• The FBI and David Koresh had reached a breakthrough when David said that he would surrender after Passover. He wanted to take time to write out his interpretation of the Seven Seals from the book Revelation. Despite this, the FBI told Janet Reno that negotiations had stalled, which sent their aggressive tactics into overdrive.
  • The FBI had told Janet Reno that the kids inside were being abused, that babies were being beaten. This wasn’t true, but she thought it was. Her answer was to start tear gassing everyone.
  • Side note: Even if the kids WERE being abused (young girls were being married off to David Koresh, so, yes, there DEFINITELY was abuse happening, in my opinion), this is not a matter for the ATF. The ATF was the bureau responsible for the start of this whole thing because they went to the compound to execute search and arrest warrants related to the weapons. In addition, Child and Family Services had previously investigated David Koresh for concerns of abuse and the case was closed as the suspicions were unfounded.
  • The FBI has claimed that the Branch Davidians committed mass suicide by setting themselves on fire. In fact, it is known that the FBI used a pyrotechnic device to send the tear gas into the compound.

Oh my gosh, I could go on and on and on with a million more bullet points, but I’ll stop here. This New York Times article goes in-depth into the FBI’s use of tear-gas and you can also read the FBI transcripts here (it could take you years to get through these–have fun!).

Since I started writing this, we finished the Waco series on TV and I also read David Thibodeau’s book, Waco: A Survivor’s Story, which the series was based on. Because my obsession runs deep, I read through tons of articles online, which just got me even more fired up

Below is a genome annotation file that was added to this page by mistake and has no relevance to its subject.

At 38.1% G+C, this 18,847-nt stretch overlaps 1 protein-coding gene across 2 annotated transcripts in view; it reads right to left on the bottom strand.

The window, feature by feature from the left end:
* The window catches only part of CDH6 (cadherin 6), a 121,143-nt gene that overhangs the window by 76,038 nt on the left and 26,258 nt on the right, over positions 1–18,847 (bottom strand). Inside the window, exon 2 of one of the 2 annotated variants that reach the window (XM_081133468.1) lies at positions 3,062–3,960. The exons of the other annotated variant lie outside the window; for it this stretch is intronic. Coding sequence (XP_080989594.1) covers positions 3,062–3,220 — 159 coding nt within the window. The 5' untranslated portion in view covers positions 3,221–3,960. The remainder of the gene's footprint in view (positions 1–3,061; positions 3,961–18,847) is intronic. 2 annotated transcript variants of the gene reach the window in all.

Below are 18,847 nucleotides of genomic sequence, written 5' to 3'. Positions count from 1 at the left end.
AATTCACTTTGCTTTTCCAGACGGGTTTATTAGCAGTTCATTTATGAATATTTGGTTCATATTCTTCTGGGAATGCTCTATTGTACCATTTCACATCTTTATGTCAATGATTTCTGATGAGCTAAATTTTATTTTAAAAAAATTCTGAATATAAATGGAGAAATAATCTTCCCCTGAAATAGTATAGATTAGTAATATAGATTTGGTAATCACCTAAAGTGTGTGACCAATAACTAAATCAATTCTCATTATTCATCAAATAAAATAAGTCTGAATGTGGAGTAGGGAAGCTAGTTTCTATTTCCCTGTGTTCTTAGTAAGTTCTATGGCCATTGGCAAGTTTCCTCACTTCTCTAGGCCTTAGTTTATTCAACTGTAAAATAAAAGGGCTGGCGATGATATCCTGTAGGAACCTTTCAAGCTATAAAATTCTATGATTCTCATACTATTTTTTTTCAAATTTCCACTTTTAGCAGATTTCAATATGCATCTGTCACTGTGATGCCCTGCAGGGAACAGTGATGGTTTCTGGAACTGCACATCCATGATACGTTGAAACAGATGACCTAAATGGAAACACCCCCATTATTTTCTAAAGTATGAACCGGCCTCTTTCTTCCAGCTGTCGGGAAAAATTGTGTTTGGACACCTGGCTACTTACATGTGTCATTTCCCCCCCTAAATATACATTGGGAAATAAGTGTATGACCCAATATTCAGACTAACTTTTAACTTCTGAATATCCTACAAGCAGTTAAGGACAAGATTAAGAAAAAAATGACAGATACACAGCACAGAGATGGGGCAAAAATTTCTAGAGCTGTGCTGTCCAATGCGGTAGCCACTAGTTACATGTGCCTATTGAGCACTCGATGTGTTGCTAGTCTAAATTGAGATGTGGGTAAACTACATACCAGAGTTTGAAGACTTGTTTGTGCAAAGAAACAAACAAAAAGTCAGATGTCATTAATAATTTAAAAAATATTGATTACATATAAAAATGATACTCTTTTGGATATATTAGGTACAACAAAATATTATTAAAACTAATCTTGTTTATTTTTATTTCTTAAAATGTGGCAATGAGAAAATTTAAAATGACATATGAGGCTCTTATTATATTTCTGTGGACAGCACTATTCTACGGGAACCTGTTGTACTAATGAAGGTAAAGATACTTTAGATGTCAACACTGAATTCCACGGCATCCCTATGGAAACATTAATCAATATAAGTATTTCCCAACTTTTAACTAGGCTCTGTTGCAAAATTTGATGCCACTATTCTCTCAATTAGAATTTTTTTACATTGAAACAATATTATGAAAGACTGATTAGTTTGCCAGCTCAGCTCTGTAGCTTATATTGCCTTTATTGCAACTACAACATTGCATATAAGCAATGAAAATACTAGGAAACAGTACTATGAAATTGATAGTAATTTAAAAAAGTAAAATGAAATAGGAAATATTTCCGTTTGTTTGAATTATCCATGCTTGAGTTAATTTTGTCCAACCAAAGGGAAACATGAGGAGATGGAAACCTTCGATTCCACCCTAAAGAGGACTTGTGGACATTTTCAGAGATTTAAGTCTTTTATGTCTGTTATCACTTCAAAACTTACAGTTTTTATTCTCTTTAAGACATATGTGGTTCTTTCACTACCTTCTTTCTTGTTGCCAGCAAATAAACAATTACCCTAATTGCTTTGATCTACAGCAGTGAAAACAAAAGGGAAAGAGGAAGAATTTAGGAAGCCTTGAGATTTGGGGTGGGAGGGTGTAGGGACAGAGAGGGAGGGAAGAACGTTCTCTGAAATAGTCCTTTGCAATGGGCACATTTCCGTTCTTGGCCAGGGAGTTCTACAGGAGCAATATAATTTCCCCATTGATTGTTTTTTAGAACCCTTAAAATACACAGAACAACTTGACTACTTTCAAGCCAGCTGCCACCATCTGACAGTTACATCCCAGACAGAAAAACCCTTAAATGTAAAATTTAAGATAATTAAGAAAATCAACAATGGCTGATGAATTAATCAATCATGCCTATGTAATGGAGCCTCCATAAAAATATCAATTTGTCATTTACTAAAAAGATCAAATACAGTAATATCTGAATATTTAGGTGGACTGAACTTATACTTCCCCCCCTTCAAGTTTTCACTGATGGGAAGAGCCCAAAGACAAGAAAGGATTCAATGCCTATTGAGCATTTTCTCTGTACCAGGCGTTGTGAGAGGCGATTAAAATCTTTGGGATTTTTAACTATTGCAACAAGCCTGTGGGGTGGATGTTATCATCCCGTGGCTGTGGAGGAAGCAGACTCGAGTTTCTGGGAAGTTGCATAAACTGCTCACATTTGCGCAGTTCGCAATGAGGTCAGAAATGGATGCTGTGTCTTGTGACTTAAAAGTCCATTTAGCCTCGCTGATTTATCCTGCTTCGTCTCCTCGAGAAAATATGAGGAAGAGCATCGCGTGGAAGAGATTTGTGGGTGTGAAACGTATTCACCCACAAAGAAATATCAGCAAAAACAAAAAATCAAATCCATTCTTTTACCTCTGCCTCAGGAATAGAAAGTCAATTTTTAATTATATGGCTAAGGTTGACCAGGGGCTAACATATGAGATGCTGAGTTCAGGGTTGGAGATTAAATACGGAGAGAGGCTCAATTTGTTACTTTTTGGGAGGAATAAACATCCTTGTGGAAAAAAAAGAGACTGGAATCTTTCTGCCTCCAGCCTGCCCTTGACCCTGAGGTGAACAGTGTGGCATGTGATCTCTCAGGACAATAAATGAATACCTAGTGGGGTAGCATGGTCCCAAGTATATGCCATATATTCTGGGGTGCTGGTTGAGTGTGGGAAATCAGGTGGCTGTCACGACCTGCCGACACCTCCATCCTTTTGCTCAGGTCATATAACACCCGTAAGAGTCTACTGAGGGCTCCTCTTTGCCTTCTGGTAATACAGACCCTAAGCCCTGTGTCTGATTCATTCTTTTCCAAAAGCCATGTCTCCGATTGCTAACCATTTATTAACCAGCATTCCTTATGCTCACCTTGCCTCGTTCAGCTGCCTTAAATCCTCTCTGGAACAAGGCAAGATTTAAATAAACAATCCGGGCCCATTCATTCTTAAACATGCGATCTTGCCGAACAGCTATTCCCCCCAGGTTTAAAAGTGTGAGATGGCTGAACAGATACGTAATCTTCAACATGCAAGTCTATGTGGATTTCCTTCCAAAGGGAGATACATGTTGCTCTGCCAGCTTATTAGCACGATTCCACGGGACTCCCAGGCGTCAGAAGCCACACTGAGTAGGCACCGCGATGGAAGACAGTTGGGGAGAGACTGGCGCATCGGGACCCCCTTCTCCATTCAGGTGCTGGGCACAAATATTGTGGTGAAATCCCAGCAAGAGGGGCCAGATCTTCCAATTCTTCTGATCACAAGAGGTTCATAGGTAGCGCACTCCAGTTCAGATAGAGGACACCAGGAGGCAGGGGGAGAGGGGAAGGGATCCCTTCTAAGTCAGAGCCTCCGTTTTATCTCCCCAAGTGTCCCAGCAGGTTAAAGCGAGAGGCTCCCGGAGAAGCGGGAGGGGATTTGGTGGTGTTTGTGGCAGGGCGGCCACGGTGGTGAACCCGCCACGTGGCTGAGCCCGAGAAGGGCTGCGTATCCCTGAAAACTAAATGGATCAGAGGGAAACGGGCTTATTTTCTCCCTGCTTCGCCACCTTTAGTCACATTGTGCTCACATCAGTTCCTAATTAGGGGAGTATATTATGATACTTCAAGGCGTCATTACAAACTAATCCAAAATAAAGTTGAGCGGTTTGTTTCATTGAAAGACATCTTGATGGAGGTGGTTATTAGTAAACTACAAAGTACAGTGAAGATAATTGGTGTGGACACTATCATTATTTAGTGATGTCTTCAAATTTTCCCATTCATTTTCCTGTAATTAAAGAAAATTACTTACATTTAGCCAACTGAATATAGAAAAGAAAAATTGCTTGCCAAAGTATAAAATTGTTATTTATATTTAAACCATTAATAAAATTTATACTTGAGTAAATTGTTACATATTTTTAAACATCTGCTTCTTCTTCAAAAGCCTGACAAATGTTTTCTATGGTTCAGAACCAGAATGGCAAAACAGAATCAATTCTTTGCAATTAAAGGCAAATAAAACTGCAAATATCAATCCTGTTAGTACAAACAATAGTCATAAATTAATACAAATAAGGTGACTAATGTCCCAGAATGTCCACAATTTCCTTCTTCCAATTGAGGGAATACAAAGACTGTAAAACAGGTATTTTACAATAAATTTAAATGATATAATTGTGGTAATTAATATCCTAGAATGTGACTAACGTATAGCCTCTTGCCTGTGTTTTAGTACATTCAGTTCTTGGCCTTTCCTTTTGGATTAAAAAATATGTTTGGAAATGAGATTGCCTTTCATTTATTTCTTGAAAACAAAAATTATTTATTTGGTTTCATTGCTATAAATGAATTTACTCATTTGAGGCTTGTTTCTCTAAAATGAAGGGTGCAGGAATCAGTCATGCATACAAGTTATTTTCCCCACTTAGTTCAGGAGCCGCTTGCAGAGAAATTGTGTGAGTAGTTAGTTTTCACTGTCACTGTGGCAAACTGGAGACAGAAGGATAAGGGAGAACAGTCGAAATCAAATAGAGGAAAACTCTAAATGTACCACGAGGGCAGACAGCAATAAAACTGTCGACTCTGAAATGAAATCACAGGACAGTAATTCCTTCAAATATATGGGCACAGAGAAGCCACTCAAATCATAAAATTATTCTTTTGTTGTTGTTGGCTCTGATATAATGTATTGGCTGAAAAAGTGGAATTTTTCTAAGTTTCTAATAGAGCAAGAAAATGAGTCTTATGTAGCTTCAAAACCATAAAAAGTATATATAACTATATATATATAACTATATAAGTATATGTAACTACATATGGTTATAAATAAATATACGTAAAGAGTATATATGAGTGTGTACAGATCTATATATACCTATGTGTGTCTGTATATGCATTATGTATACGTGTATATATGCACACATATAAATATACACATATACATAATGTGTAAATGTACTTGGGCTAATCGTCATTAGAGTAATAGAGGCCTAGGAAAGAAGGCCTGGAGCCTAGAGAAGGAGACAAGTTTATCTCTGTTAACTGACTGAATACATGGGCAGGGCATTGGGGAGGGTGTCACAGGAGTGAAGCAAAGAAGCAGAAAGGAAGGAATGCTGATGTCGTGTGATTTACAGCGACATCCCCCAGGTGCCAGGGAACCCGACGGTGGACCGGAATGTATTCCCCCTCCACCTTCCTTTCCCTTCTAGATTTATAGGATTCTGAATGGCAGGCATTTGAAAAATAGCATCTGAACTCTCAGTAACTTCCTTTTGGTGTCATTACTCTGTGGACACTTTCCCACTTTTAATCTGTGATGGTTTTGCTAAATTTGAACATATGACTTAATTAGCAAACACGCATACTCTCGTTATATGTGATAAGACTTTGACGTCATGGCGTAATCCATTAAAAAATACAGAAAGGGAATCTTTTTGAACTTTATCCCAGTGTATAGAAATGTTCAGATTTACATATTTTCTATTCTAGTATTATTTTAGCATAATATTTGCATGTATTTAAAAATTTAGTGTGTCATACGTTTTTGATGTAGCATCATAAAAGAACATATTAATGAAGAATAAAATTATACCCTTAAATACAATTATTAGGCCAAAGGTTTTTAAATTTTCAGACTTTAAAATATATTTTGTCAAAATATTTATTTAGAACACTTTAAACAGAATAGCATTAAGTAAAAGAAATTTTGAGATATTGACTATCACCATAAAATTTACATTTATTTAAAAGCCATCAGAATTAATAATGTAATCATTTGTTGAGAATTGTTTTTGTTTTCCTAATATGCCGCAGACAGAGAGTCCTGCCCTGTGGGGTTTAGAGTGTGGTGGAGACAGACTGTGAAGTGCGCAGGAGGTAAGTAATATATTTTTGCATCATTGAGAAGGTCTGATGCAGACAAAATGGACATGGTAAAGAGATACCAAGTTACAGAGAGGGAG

Death By Orange Peel + Other Weird Ways To Die

I once read an obituary that said that a man died while on an anniversary vacation with his wife. They had taken a trip to Florida and he ended up drowning in the ocean while taking a dip. Isn’t that HORRIBLE? Another one said that a woman had wiped out and hit her head on the ice. She suffered brain damage and eventually died, which is also HORRIBLE. To add insult to injury, the photo used in her obit showed her laughing with a giant smile on her face. I’m sure we could’ve been friends.

Death By Orange Peel + Other Weird Ways To Die: These people died in some of the most unfortunate, random ways (an orange peel, a sidewalk, a deadly scarf!)..

Most obituaries do not fully disclose how someone died, let alone disclosing some kind of weird way to die. So, in order to quench my thirst for weird death stories (I’m really not crazy, REALLY), I started digging around on the internet and found some good ones. These happen to involve famous folks (some more than others), but here is a list of some of the bizarre deaths that I found:

  • Jack Daniel, 1911: Yes, THAT Jack Daniel. Apparently, he wasn’t very good at remembering the combination to his safe. He got pissed that he couldn’t open it, repeatedly kicked it and got an infection in his foot which led to his death. Maybe he should’ve had a drink and chilled out instead. It’s not like he would’ve had to run to the liquor store or anything!
  • Hans Staininger, 1567: Death by beard. No, Really. This guy had a 4.5 foot long beard that he normally kept rolled up in a leather pouch that he carried. Well, a fire broke out and in his haste, he forgot to roll that thing up. He ended up tripping over it and breaking his neck. The lesson here? Don’t EVER leave the house without your beard pouch.
  • Allan Pinkerton, 1884: This fella was the first appointed detective in Chicago, IL and started the Pinkerton Detective Agency, which is still in existence today. Before that, he was in charge of the Union Intelligence Service during the Civil War and spent time guarding Abraham Lincoln. After spending time warding off assassination attempts and posing as soldiers to gain intelligence, this guy hit some bad luck. He tripped on a sidewalk, biting his tongue. He developed some nasty gangrene and died. That’s it, after all he’d been through??
  • Mike Edwards, 2010: Mike was a founding member of ELO and cellist who was known to play his instrument with a grapefruit (okay….?). Anyway, he eventually left ELO, changed his name and lived on a commune. Unfortunately, none of this could save him from the fact that he was killed by a runaway 1,300 pound hay bale that flew down a hill and hit his car. I mean, really? What are the chances?